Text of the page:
• are
• wt(v) 4
• wt(u) 4
• wt(w) 3

46
Nearest-Neighbor Decoding
• The nearest neighbor decoding method decodes a
received message as the code word that agrees
with the message in the most positions

47
Trying it Out
• Suppose that, using our alphabet code, we receive
the message 010100011
• We can check and see that this message is not on
our list
• How far away is it from the messages on our list?

48
Distances From 010100011
Code Distance Code Distance
000000000 4 011010101 5
000010111 4 011101100 5
000101110 4 011111011 3
000111001 4 100001011 4
001001101 6 100011100 8
001011010 6 100100101 4
001100011 2 100110010 4
001110100 6 101000110 6
010001111 3 101010001 6
010011000 5 101101000 6
010100001 1 101111111 6
010110110 3 110000100 5
011000010 3 110010011 3
49
Fixing the Error
• Since 010100001 was closest to the message that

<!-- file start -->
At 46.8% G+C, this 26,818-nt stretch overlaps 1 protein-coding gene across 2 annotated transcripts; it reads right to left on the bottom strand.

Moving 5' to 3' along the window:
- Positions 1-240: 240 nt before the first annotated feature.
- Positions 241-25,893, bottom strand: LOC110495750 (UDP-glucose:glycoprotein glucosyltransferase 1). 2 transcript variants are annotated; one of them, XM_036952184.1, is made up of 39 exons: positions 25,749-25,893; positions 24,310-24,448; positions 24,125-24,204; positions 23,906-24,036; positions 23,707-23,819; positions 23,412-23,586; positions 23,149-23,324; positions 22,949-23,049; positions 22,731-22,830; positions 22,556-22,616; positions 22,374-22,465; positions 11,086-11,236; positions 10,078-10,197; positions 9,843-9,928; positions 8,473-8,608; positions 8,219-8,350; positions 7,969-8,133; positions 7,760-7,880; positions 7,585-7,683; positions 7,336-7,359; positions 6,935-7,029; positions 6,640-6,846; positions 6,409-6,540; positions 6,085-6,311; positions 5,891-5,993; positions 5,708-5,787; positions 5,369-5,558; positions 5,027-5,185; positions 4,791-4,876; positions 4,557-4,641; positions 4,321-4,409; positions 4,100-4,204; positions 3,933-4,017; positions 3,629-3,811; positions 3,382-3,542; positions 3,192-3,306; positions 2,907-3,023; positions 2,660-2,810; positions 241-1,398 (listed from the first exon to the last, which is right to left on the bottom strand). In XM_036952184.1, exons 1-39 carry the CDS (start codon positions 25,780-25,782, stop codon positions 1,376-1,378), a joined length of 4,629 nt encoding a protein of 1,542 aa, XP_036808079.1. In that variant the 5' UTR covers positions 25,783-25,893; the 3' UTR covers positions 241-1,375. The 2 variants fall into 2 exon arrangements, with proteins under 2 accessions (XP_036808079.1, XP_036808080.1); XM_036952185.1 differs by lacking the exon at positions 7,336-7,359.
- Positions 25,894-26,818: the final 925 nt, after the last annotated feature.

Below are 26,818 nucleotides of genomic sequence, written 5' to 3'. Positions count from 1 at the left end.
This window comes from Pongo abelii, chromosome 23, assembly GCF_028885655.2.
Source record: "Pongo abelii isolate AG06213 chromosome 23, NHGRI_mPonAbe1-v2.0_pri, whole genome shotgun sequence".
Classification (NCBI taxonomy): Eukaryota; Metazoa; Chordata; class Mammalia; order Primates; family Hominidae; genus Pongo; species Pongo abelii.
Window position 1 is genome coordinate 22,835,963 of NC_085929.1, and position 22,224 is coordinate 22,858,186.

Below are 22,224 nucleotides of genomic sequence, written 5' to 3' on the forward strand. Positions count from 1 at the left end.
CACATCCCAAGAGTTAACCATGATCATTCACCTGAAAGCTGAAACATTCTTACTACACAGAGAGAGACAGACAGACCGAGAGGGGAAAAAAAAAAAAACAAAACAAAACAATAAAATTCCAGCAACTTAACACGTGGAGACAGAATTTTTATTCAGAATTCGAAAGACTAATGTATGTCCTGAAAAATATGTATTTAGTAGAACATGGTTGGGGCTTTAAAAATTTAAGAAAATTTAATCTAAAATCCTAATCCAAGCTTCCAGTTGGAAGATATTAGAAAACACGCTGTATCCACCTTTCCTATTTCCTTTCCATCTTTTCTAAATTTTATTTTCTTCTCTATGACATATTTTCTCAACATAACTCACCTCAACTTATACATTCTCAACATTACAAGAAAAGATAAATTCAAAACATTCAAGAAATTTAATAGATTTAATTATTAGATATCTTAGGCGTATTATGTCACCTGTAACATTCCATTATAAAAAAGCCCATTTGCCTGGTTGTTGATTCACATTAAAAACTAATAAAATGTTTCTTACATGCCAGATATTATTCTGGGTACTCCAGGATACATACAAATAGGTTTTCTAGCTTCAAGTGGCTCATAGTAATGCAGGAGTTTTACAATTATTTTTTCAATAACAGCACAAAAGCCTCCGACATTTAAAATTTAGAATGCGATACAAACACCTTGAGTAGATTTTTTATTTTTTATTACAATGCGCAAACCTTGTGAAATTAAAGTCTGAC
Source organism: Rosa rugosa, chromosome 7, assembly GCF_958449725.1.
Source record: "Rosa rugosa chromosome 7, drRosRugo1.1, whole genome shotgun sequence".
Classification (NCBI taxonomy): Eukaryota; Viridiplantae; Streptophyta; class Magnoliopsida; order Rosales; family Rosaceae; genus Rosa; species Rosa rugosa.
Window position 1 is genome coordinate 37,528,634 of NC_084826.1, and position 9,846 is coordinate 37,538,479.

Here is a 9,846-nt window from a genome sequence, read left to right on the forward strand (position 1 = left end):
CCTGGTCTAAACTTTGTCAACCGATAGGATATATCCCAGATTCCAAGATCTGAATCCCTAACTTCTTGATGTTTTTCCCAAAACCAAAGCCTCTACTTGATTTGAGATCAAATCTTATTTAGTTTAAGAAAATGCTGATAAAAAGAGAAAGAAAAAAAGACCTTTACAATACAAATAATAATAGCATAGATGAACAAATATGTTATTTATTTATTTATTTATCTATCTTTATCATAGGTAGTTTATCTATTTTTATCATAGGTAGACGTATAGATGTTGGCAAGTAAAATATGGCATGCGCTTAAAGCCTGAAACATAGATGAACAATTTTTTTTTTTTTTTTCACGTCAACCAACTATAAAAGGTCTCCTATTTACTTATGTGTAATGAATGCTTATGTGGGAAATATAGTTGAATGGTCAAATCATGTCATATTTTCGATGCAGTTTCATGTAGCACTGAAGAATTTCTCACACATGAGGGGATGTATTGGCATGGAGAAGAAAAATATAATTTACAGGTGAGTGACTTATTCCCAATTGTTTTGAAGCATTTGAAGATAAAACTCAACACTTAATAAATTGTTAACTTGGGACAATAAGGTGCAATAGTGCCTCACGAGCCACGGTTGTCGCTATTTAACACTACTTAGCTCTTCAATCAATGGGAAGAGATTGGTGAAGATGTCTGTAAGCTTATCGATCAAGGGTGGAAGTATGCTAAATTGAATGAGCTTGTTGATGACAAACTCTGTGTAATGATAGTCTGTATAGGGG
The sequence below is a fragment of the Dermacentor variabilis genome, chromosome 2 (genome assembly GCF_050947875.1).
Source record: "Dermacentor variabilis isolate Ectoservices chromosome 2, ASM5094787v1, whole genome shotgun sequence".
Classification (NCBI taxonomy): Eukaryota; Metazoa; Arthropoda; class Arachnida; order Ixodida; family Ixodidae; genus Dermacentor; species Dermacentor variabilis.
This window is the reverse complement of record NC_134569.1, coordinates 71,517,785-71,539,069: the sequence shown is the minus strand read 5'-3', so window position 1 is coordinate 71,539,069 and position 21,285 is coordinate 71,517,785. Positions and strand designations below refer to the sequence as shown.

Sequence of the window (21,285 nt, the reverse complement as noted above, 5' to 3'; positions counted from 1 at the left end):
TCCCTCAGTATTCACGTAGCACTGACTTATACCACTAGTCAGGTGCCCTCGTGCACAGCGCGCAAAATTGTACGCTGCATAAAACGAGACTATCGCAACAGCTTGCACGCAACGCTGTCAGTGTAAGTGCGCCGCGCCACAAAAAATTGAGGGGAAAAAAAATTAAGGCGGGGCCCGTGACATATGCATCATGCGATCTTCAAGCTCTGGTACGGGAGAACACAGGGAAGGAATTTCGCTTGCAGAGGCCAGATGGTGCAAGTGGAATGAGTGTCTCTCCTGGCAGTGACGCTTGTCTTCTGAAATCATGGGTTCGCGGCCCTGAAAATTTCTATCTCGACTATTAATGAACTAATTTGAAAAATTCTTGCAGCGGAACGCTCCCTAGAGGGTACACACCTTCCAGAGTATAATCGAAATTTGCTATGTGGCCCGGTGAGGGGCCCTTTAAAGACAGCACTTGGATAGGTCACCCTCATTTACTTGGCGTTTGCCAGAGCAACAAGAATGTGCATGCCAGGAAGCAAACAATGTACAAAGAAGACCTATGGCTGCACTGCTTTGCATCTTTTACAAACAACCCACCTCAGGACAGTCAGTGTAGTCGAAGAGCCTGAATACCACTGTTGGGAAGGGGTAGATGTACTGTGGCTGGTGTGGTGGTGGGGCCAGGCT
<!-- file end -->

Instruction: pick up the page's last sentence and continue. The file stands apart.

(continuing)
we received, we know that this is the most likely
actual transmission
• We can look this corrected message up in our
table and see that the transmitted message was
(probably) K
• This might still be incorrect, but other errors
can be corrected using context clues or check
digits

50
Distances From 1010 110
• The distances between message 1010 110 and all
possible code words

v 1010 110 1010 110 1010 110 1010 110 1010 110 1010 110 1010 110 1010 110
code word 0000 000 0001 011 0010 111 0100 101 1000 110 1100 011 1010 001 1001 101
distance 4 5 2 5 1 4 3 4

v 1010 110 1010 110 1010 110 1010 110 1010 110 1010 110 1010 110 1010 110
code word 0110 010 0101 110 0011 100 1110 100 1101 000 1011 010 0111 001 1111 111
distance 3 4 3 2 5 2 6 3
51
Transmitting Information
• Binary codes
• Encoding with parity-check sums